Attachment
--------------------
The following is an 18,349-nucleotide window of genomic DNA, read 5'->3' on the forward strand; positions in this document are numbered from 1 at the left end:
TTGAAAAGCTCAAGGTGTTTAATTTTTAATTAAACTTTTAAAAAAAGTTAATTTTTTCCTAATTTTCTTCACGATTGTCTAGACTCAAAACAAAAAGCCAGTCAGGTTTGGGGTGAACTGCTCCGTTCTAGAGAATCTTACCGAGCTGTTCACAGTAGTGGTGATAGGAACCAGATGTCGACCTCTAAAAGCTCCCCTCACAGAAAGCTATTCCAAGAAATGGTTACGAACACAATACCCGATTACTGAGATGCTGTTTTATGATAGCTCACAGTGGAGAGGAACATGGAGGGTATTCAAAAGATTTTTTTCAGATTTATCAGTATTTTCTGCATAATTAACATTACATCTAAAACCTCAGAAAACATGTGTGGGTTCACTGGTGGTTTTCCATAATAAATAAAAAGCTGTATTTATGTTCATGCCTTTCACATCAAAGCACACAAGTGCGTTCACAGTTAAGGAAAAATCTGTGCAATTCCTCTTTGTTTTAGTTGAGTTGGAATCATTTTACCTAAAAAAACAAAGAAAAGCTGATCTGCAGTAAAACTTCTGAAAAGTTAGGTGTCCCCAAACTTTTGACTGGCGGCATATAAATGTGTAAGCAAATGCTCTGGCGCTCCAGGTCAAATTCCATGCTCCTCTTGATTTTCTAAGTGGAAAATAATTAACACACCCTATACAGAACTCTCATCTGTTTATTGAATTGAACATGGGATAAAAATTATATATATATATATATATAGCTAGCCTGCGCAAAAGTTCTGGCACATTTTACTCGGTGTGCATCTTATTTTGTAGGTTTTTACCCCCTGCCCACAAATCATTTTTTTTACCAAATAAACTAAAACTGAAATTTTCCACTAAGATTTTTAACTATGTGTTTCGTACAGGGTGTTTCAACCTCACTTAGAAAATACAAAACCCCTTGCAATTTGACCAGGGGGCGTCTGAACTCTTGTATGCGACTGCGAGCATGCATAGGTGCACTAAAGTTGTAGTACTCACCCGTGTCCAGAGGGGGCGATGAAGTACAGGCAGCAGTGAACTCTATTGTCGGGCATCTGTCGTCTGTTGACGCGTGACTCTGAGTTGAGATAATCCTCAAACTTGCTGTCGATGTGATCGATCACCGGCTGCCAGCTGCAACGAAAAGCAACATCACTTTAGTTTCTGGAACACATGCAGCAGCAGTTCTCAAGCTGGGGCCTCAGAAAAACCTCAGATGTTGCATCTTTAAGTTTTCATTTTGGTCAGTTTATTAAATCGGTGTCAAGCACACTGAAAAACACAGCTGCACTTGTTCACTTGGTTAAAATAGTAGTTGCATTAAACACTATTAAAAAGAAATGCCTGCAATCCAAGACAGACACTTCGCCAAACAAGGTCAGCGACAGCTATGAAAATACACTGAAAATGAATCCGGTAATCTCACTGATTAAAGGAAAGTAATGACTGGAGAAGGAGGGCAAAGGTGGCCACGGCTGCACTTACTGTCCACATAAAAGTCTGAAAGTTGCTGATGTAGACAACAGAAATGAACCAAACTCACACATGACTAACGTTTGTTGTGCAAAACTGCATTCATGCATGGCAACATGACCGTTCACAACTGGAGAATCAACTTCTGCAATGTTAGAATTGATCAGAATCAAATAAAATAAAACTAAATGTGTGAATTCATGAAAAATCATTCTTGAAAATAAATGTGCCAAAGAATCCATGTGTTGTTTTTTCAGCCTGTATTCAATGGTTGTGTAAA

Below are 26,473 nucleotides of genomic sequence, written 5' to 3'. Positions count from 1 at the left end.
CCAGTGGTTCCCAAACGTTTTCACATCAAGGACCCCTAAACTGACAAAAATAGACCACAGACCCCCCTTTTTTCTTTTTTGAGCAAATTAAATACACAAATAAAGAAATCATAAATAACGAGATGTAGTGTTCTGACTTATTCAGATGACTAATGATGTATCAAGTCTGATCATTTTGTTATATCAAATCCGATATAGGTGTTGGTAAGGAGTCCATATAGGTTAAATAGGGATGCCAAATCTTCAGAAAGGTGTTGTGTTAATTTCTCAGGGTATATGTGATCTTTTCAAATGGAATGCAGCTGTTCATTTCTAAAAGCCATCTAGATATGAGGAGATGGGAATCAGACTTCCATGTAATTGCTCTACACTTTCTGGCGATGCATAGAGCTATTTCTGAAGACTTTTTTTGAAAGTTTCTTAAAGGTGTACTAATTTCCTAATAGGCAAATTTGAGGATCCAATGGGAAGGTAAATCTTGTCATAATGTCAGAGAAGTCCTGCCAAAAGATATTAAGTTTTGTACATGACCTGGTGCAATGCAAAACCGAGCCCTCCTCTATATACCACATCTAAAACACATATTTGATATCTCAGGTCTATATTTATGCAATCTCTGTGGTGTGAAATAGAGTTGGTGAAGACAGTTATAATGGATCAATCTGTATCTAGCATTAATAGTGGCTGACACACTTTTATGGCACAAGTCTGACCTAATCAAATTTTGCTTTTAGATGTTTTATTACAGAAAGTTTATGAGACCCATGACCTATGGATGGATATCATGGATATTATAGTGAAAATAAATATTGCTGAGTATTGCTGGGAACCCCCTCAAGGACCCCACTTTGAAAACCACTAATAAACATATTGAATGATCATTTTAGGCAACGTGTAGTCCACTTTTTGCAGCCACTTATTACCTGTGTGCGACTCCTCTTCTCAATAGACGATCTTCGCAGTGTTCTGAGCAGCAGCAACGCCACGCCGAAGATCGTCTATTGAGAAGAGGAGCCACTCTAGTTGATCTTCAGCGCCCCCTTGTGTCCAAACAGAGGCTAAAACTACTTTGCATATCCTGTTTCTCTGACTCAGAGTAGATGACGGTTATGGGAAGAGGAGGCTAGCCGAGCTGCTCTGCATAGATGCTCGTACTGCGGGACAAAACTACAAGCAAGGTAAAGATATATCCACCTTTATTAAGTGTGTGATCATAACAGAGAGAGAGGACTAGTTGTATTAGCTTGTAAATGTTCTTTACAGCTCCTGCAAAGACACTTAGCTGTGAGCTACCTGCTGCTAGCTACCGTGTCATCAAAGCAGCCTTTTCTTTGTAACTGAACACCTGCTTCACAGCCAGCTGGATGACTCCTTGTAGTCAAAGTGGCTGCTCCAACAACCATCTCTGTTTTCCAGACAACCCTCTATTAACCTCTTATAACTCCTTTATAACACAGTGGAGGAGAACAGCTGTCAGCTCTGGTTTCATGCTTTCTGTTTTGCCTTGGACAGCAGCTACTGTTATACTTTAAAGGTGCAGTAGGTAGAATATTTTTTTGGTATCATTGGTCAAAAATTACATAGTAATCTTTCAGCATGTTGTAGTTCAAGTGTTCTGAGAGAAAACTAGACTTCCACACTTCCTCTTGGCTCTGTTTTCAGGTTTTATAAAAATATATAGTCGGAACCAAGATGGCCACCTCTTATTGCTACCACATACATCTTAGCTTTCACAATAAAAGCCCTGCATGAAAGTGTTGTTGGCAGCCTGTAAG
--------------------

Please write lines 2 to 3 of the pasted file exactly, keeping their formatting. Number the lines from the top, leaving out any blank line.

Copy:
TTGAAAAGCTCAAGGTGTTTAATTTTTAATTAAACTTTTAAAAAAAGTTAATTTTTTCCTAATTTTCTTCACGATTGTCTAGACTCAAAACAAAAAGCCAGTCAGGTTTGGGGTGAACTGCTCCGTTCTAGAGAATCTTACCGAGCTGTTCACAGTAGTGGTGATAGGAACCAGATGTCGACCTCTAAAAGCTCCCCTCACAGAAAGCTATTCCAAGAAATGGTTACGAACACAATACCCGATTACTGAGATGCTGTTTTATGATAGCTCACAGTGGAGAGGAACATGGAGGGTATTCAAAAGATTTTTTTCAGATTTATCAGTATTTTCTGCATAATTAACATTACATCTAAAACCTCAGAAAACATGTGTGGGTTCACTGGTGGTTTTCCATAATAAATAAAAAGCTGTATTTATGTTCATGCCTTTCACATCAAAGCACACAAGTGCGTTCACAGTTAAGGAAAAATCTGTGCAATTCCTCTTTGTTTTAGTTGAGTTGGAATCATTTTACCTAAAAAAACAAAGAAAAGCTGATCTGCAGTAAAACTTCTGAAAAGTTAGGTGTCCCCAAACTTTTGACTGGCGGCATATAAATGTGTAAGCAAATGCTCTGGCGCTCCAGGTCAAATTCCATGCTCCTCTTGATTTTCTAAGTGGAAAATAATTAACACACCCTATACAGAACTCTCATCTGTTTATTGAATTGAACATGGGATAAAAATTATATATATATATATATATAGCTAGCCTGCGCAAAAGTTCTGGCACATTTTACTCGGTGTGCATCTTATTTTGTAGGTTTTTACCCCCTGCCCACAAATCATTTTTTTTACCAAATAAACTAAAACTGAAATTTTCCACTAAGATTTTTAACTATGTGTTTCGTACAGGGTGTTTCAACCTCACTTAGAAAATACAAAACCCCTTGCAATTTGACCAGGGGGCGTCTGAACTCTTGTATGCGACTGCGAGCATGCATAGGTGCACTAAAGTTGTAGTACTCACCCGTGTCCAGAGGGGGCGATGAAGTACAGGCAGCAGTGAACTCTATTGTCGGGCATCTGTCGTCTGTTGACGCGTGACTCTGAGTTGAGATAATCCTCAAACTTGCTGTCGATGTGATCGATCACCGGCTGCCAGCTGCAACGAAAAGCAACATCACTTTAGTTTCTGGAACACATGCAGCAGCAGTTCTCAAGCTGGGGCCTCAGAAAAACCTCAGATGTTGCATCTTTAAGTTTTCATTTTGGTCAGTTTATTAAATCGGTGTCAAGCACACTGAAAAACACAGCTGCACTTGTTCACTTGGTTAAAATAGTAGTTGCATTAAACACTATTAAAAAGAAATGCCTGCAATCCAAGACAGACACTTCGCCAAACAAGGTCAGCGACAGCTATGAAAATACACTGAAAATGAATCCGGTAATCTCACTGATTAAAGGAAAGTAATGACTGGAGAAGGAGGGCAAAGGTGGCCACGGCTGCACTTACTGTCCACATAAAAGTCTGAAAGTTGCTGATGTAGACAACAGAAATGAACCAAACTCACACATGACTAACGTTTGTTGTGCAAAACTGCATTCATGCATGGCAACATGACCGTTCACAACTGGAGAATCAACTTCTGCAATGTTAGAATTGATCAGAATCAAATAAAATAAAACTAAATGTGTGAATTCATGAAAAATCATTCTTGAAAATAAATGTGCCAAAGAATCCATGTGTTGTTTTTTCAGCCTGTATTCAATGGTTGTGTAAA

Below are 26,473 nucleotides of genomic sequence, written 5' to 3'. Positions count from 1 at the left end.